11) Go to your local auto-parts store and buy a small bottle of red touch-up paint. Red nail polish is good, too.

    First day:
    - Pick an average size yard that is not the most difficult and cut the whole yard with throttle one click below full and in 4th gear.
    - For the second and consecutive yards, open her up wide but treat with care. I did 10 yards my first day with the new mower.

    End of day:
    - Replace blades with sharp ones or sharpen them. Re-grease all the 8-hour zirc-points, re-fuel with 93 octane. Clean off the dirt, touch up any parts you scratched with the paint and you're done.

    Second day:
    - Run between 7-8 average yards, thou 10 is ok, too.
    - In addition to the usual:
    Replace the pre-cleaner with a clean one (wd-40 treated). I found that buying 3 or 4 pre-cleaners works good, keep the dirty ones someplace and when you have enough, the washing machine cleans them good but do NOT use the dryer - let them air-dry.
    Change the oil and filter and re-fill with a synthetic or synthetic blend.

    Now you're ready.

    10+ yards/day, one person.
    Gross income: 300+/day.

    Do that 6 days/week and you clear 2000 dollars/week by yourself cutting grass. Only problem now is scaring up that many customers, LOL !
    As for me, I cut grass 2-3 days/week then I do other stuff.

    Peace out,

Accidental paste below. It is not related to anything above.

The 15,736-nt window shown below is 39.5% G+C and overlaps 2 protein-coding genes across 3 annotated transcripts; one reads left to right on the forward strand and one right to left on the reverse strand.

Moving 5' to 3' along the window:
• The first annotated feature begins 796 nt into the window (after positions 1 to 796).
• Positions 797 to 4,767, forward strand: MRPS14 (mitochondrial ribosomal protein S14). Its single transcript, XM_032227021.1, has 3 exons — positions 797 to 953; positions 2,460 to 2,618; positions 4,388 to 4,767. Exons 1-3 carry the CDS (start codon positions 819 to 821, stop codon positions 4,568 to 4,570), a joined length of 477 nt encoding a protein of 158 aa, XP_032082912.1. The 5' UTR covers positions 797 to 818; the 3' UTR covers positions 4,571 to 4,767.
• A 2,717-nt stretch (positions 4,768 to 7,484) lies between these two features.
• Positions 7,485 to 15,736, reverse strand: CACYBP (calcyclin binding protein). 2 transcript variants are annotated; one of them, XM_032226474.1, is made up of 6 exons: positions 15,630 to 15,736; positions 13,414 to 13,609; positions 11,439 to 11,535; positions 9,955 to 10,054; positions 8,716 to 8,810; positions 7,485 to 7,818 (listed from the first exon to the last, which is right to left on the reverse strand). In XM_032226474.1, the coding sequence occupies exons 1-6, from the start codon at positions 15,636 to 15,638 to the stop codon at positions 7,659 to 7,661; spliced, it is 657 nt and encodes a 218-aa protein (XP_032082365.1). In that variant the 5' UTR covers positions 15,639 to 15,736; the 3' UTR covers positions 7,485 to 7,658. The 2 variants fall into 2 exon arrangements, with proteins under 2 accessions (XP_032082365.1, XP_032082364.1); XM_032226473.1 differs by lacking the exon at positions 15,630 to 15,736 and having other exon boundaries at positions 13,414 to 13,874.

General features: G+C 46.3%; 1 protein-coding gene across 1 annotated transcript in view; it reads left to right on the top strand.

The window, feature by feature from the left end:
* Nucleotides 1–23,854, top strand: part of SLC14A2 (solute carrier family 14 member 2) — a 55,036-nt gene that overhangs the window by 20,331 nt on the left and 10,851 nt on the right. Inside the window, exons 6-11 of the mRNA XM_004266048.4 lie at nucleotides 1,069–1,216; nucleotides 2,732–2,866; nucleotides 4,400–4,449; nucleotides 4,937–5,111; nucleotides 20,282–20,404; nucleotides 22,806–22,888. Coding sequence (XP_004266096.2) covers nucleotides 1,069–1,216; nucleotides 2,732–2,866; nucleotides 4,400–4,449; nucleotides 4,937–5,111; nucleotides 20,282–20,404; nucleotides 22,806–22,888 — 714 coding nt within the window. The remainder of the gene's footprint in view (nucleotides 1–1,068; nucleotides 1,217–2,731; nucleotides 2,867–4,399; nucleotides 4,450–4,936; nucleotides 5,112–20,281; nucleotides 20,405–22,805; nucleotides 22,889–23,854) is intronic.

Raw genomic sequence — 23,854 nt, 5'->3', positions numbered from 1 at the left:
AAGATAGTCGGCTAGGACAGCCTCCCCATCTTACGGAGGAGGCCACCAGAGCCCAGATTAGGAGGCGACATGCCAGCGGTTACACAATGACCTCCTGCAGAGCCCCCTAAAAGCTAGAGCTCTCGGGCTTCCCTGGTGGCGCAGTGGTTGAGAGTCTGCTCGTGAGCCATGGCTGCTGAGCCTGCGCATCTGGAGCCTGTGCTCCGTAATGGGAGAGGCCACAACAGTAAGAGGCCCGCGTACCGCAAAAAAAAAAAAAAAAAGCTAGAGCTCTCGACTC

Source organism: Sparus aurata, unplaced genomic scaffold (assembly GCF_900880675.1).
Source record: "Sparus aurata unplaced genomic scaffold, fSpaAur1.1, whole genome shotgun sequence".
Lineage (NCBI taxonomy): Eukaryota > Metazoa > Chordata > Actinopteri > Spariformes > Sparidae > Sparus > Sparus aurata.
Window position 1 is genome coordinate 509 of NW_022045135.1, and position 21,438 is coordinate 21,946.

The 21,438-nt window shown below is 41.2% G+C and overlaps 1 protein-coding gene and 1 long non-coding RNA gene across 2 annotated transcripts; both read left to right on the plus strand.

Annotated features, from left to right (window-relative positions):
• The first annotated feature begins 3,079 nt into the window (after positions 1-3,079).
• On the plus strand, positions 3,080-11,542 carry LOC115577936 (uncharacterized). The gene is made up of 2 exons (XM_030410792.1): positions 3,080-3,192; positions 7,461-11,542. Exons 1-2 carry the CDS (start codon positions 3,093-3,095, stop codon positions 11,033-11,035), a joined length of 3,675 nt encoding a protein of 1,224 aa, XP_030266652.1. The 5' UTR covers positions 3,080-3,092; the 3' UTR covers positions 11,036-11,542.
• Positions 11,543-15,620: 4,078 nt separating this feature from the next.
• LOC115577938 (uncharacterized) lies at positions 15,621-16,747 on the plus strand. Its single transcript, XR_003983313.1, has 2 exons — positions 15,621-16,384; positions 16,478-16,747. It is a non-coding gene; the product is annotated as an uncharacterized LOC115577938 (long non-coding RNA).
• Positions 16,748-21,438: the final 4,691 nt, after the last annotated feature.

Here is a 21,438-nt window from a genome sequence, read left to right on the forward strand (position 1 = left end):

p.s.: Yes, it's a walk-behind.
  2. topsites

    topsites LawnSite Fanatic
    Messages: 21,653

    Quick thing I forgot to mention:

    If you've never cut grass at top speeds of 6+ mph on a walk-behind :


    Should your mower hit a solid object such as a tree stump at high speed, it will likely stop immediately and throw you into the handle bars. The handle bars will hurt you very badly and can crack and break your ribs but will not stop you completely as your body will continue to fall forward over the top of the mower. You will see the engine and muffler coming towards you and you had BEST have the deck lid installed or you will be also faced with the moving belt and spinning wheels.

    Just thought I'd share that with you.
  3. topsites

    topsites LawnSite Fanatic
    Messages: 21,653

    The transmission belt for the proline costs around 20 bucks from the dealer.
    However, NAPA sells an agricultural belt part-number 4L400W which retails for $11.97 and works great!

    I believe for the float-deck you need the 410W or maybe 420W
    Further info: the number before the W indicates inches as follows:
    A 400w belt is 40.0 inches in length. A 410w is 41.0 inches, and so on.